5 Stories by Theophile Gautier
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And this emphasis may be reformulated as an ethical problem.
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What happens when the whole human being and form are deliberately sacrificed for the pleasure procured by the part? A quick answer might be: the fetishized thing then returns with a vengeance, to haunt everyone—characters, narrator, and reader alike. Through the painstaking of the craftsmen or poet? Something in his silent gaze embarrassed me, and as if to divert attention from it I pressed on with another question. Furthermore, in the final chapters, movement itself seems only to underscore the general tendency to petrification.
Frenham shifted his attitude, and as he did so his elbow struck against a small mirror in a bronze frame standing on the table behind him. Culwin saw the reflection also. He paused, his face level with the mirror, as if scarcely recognising the countenance in it as his own. But as he looked his expression gradually changed, and for an appreciable space of time he and the image in the glass confronted each other with a glare of slowly gathering hate.
One sees its scabrous deeds large writ. Could it be that the ethical quality of certain actions leaves discernible, readable traces on the hand or in the eye?
Vice clawed vile hieroglyphic designs Of heinous wrongs—most foul, most fell— In all its wrinkles, all its lines, Signs that the executioner knew well! It is a deliberate, self-conscious study in contrasts. The sculpted hand has been placed on velvet, as a piece of jewelry might be, throwing into sharp relief its form, color, and texture; the severed hand, which is close by, lies on a cushion.
Even more: in the second poem, esthetic and moral judgments merge. The limp, idle, pampered hand of the thief and murderer—unhardened by honest craft labor on hard material—cannot produce true art:. For you We look in vain, no sign we see.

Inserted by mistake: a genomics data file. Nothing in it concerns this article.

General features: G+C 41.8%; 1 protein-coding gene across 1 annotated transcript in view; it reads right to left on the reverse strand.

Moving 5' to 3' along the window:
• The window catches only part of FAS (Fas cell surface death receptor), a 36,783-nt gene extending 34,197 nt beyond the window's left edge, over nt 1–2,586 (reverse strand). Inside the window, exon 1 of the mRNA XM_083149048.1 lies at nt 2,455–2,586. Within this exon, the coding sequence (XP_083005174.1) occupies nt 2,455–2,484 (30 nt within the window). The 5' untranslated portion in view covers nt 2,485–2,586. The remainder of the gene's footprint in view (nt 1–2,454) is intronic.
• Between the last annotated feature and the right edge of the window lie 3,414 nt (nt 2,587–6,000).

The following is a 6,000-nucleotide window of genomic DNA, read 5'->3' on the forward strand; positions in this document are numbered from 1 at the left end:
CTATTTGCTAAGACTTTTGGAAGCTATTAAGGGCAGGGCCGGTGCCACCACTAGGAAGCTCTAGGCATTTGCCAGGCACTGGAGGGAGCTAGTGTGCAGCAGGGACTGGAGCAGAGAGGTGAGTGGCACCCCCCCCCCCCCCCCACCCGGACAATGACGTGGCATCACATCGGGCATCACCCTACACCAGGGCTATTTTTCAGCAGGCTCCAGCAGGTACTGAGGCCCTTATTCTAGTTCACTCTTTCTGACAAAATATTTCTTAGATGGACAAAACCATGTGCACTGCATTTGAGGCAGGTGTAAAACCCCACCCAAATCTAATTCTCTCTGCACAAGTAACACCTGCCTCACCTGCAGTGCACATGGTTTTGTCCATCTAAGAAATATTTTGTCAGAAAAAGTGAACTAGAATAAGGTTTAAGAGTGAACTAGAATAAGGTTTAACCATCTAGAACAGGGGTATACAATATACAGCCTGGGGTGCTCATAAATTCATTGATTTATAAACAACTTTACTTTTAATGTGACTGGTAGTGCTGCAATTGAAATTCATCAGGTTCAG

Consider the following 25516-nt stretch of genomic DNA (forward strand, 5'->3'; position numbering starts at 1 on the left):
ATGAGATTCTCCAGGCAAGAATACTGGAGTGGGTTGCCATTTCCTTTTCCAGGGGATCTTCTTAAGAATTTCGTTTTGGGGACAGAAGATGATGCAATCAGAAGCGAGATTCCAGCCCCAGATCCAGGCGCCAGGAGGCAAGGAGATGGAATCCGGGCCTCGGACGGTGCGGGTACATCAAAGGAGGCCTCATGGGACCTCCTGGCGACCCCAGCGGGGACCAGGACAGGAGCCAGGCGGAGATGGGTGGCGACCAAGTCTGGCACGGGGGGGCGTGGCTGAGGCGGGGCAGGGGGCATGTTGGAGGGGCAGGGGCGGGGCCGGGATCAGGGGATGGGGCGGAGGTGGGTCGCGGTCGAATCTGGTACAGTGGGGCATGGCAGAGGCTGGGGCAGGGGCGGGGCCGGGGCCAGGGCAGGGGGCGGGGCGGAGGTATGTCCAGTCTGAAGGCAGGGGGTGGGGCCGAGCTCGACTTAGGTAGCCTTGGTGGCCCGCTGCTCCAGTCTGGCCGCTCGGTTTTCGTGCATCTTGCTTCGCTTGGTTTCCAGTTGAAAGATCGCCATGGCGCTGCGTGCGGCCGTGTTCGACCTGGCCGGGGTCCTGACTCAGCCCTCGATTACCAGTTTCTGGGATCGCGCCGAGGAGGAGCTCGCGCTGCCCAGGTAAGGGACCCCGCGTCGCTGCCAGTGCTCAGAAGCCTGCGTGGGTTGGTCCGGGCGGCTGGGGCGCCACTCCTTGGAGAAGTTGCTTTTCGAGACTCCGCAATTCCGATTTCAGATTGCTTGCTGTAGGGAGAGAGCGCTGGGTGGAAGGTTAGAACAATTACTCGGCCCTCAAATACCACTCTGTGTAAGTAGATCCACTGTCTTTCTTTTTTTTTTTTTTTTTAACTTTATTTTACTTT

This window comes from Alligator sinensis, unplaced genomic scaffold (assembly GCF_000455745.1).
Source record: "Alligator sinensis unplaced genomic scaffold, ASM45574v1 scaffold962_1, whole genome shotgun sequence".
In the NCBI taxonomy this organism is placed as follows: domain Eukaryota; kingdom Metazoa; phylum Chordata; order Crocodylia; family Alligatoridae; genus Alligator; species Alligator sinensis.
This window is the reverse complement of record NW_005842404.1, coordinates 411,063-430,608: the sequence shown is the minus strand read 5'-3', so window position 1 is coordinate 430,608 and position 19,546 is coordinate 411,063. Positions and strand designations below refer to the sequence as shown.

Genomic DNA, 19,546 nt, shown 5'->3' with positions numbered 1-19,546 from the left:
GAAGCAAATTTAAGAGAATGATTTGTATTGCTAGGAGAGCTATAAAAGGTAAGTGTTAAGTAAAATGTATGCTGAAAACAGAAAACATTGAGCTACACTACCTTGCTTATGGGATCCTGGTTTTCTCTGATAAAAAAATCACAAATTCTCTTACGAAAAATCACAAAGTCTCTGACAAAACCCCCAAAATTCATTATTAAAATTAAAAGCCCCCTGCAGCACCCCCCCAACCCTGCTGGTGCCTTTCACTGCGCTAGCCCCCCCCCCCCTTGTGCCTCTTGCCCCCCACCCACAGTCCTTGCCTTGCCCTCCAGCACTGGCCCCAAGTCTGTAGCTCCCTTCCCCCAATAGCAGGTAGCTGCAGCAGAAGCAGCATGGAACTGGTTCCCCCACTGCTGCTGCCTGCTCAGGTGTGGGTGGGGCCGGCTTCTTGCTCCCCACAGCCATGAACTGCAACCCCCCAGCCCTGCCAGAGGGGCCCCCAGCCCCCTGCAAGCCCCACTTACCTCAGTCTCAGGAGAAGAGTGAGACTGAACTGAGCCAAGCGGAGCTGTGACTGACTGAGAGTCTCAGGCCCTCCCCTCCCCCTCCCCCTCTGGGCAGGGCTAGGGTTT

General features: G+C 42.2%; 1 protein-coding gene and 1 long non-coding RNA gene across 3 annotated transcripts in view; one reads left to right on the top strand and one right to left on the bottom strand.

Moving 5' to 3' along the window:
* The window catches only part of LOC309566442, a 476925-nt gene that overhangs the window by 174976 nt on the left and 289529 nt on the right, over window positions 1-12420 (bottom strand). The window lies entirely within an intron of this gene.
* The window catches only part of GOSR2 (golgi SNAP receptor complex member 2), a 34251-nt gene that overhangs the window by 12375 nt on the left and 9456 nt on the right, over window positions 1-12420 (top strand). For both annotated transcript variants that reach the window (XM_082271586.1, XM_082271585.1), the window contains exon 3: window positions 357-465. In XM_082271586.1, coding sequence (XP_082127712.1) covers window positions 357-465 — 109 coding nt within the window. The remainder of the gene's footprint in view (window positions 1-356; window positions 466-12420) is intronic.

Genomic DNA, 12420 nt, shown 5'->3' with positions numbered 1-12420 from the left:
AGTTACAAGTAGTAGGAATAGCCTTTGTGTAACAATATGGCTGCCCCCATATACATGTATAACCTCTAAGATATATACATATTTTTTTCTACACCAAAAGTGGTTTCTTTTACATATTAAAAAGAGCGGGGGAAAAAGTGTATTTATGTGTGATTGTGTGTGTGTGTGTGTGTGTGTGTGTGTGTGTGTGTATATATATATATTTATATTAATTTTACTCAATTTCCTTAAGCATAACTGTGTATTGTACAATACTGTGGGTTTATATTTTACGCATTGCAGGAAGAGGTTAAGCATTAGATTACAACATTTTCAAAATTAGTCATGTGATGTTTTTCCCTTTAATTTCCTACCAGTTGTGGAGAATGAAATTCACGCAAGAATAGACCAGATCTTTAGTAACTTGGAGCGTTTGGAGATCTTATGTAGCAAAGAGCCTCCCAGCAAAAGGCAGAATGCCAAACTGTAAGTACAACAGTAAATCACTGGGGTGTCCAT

I refer to the metaphor of moral vampirism. Culwin had dropped back into his arm-chair, his shock head embedded in the hollow of worn leather, his little eyes glimmering over a fresh cigar.
Like it or not, however, he must bestir himself to tell a story that is itself all about the acute dis comfort caused by a pair of ghostly eyes. As he insists at the beginning of his tale, by way of preview:. Idleness is harmlessness, in other words. Nothing stern or unpleasant. Why does Culwin refrain from telling Noyes the truth? Doing good must feel good. Above all: do no harm. Avoid pain, come what may. And it came over me suddenly how I should hurt others in hurting him: myself , first , since sending him home meant losing him; but more particularly poor Alice Nowell, to whom I had so longed to prove my good faith and my desire to serve her.
Culwin redefines morality in hedonistic terms, as comfort and self-indulgence: the pursuit of pleasure, the avoidance of pain. Giving pain to others means, first and foremost, giving it to oneself. He left behind no single magnum opus—whether play, poem, novel, or essay—that defined his opinions and solidified his position amidst his contemporaries. Having lived in a period of major transition in French artistic and literary tastes, it is difficult to characterize Gautier in any of the typical historical periods.